Friday, August 8, 2008

Getting the Word into your Children

When Ashlyn was little we read a typical children's picture Bible. She fell in love with the David & Goliath story. We would just randomly pick it up and read it, and occasionally we'd read it consistently but she always wanted to hear that story! We read them all, but often had to flip back and read about young David again. I was tickled that she latched onto such a great hero.

That's what we do with our "littles", we read the story Bible, teach them to pray, talk about God and all he created, and sing Jesus Loves Me songs.

That's as far as my own smarts got me. I didn't know anything else about reading the Bible to kids. Thankfully, Sonlight (our homeschool curriculum) filled in the gaps from there on out (Sonlight has filled in MANY gaps in our house!).

A picture Bible is great during the preschool years. My favorite children's Bible is by the late Kenneth Taylor. It has the most beautiful, realistic pictures of any Bible I've ever seen, especially a children's Bible. No cartoons here. I like this since we want our kids to know the Bible is a book about REAL people. Thanks to Sonlight, we have one copy of this Bible but it's getting worn. I wanted a second copy but found that right after Mr. Taylor died, it was no longer published and it couldn't be found anywhere. I cried. I'm so glad to see it back on store shelves.

Another Bible we just bought for Bethany last year is the Read 'n' See DVD Bible. It is narrated by great people like Max Lucado, Joni Eareckson Tada, and Rebecca St. James. The DVD "reads" the Bible to the kids (great for when Mom's trying to do school with the big sisters) and there are scripture memory songs included.

Although it's not a Bible, but a foundational book in doctrine, Leading Little Ones to God is another book Sonlight introduced us to. I believe we'll get to use it again this fall when Hope starts second grade work. This would be a great book not only for kids but for parents who want to brush up on what the Bible teaches. What fun to learn about God together!

Our family has liked the NIrV Bible either for Mom or Dad to read aloud to young elementary aged children or for new readers to read on their own. NIV is New International Version and the little "r" in there means readers. It's aimed at not only this age group but adults who are not strong in reading skills. They come in many themes. We have one that's a detective theme and another that uses characters from Focus on the Family's Whit's End stories. This made a good first "grown up" Bible for our girls.

Ashlyn, who's 11, received the New Inductive Study Bible last year to go with her Kay Arthur studies (Bible studies she does on her own). It is a New American Standard Bible. I now use it to read the Bible portion of our school work to all the girls. Bethany, at age 4 doesn't get it much, but Hope does as long as I do a little explaining here & there.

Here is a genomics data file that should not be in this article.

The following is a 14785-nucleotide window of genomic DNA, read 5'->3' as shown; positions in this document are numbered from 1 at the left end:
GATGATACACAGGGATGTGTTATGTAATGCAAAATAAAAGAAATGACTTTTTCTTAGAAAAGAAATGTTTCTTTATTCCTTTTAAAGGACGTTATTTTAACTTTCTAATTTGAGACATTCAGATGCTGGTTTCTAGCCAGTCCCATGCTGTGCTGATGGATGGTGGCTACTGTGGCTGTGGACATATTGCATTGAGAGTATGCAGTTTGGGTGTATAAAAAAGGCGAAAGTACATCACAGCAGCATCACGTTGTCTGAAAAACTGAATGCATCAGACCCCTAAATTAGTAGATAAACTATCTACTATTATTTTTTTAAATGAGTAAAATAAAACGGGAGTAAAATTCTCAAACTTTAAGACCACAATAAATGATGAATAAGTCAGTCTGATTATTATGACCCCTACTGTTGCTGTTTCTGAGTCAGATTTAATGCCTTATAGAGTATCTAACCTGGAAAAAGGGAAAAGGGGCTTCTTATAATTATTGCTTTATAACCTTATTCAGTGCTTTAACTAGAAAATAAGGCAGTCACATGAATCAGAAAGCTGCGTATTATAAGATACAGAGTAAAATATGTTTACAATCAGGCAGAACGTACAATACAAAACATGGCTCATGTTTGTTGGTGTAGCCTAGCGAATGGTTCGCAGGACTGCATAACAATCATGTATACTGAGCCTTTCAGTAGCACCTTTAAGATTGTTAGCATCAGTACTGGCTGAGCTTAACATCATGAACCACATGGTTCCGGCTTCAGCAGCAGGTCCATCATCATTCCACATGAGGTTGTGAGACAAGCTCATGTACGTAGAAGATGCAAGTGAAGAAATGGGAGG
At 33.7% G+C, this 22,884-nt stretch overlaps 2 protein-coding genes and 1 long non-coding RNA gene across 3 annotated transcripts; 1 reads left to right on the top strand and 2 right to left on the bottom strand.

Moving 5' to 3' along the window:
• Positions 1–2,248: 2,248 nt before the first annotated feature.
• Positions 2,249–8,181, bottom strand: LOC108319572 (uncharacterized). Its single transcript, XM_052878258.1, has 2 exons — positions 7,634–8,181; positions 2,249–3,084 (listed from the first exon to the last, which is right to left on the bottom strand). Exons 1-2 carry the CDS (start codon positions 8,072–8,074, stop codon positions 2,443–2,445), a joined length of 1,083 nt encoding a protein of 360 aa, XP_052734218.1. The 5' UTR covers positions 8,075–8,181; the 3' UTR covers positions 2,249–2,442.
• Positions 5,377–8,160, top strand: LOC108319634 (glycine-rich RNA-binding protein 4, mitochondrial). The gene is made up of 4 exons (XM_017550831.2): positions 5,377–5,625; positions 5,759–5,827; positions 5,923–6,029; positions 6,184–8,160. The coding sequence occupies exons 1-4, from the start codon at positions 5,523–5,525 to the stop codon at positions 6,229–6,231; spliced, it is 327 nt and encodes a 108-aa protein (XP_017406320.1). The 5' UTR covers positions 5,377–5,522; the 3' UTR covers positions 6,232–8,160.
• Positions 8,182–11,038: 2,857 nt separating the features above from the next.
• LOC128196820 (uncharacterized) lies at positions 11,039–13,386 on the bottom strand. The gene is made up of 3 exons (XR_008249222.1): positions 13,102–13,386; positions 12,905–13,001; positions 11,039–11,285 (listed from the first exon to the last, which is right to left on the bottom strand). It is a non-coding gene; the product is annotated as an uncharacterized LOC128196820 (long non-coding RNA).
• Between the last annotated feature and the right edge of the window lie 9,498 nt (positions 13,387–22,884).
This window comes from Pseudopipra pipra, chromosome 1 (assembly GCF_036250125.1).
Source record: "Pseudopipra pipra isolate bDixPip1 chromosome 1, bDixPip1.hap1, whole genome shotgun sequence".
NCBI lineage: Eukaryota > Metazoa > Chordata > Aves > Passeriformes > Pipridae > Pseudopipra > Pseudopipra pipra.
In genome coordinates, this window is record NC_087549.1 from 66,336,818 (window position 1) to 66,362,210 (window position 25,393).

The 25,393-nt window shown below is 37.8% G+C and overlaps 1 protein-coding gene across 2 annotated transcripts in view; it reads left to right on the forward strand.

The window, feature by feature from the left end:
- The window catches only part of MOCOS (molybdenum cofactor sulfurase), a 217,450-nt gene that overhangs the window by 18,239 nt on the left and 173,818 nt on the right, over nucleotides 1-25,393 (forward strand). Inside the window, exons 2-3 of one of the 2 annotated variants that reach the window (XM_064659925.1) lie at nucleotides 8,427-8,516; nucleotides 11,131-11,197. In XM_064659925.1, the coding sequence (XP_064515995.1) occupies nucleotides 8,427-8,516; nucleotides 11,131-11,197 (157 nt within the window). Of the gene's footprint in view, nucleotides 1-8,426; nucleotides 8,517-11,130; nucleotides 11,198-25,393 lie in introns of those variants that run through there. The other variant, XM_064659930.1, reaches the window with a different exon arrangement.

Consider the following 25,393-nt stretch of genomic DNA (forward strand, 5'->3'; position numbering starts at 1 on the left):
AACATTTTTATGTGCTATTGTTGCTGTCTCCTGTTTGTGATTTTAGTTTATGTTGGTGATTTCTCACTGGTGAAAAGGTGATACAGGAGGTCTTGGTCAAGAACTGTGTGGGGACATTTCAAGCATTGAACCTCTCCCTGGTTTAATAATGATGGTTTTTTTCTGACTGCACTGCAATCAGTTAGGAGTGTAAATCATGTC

On the market today are zillions of devotionals aimed at children. We even own a board book called High Chair Devotions to use with the itty bitty ones. Over the years, we've bought the sweet Father-Daughter and Mother-Daughter devotionals as well as others simply aimed at girls in a specific age range. I'm sure you can find an affordable one at Christian Book Distributors or any bookstore.

There are other supplementary materials-things to do in addition to reading the Bible and doing Bible studies/devotionals with your children. There are many CDs out there with fun scripture memory songs. We have Max Lucado's Hermie & Friends Scripture Memory CDs on being brave.

Once Ashlyn was about elementary school age, she liked to listen to Adventures In Odyssey from Focus on the Family. She still does, and now the episodes are online. These stories always deal with character and Biblical issues and can sometimes be heavy or (rarely) scary-so just heed any warnings given at the beginning of the broadcast.

We've also invested in Focus on the Family's children's magazines. Ashlyn used to receive Clubhouse Jr, which is great for new readers (aimed at kids ages 4-8) but she's been reading Clubhouse in the last few years (for kids 8-12). I love the truth she receives by reading the articles artistically appealing to kids.
Finally, our kids have received much spiritual truth from reading about missionaries. Our source for great missions books is our Sonlight materials, but most if not all are available at Amazon or CBD. I've even seen a great series Christian Heroes: Then and Now at the library (not our little anemic one, but one an hour away). One of our favorites is Missionary Stories with the Millers.
I don't believe any of the materials I've linked to are over $20. Oops, the New Inductive Study Bible is, but all the rest are very affordable. This list is hardly all there is out there! There's so much, so poke around CBD's site, go to Sonlight's site and see what they suggest for each age, browse your favorite Christian bookstore.
Okay, so you buy some great new books, Bibles, devotionals or scripture CDs. How do you get in the habit of using them? More on that later!
In the meantime, if you have a favorite resource for getting God's Word into the hearts of your little ones, please post it in the comments!
Am I the only Blogger blogger who has trouble with Blogger's spacing? Just need you to know I know its messed up, but I can't fix it :)

1 comment:

Anonymous said...

I'm always on the hunt for great children's books and have recently discovered Bayard and their series of StoryBoxBooks, AdventureBoxBooks and DiscoveryBoxBooks. There's lots going on too:
This Month Storybox has guest illustrator Helen Oxenbury fetured.
There's a Readathon happening in UK and Ireland -
There's a Ghost Drawing competition in AdventureBoxBooks assiciated with the Polka Theatre (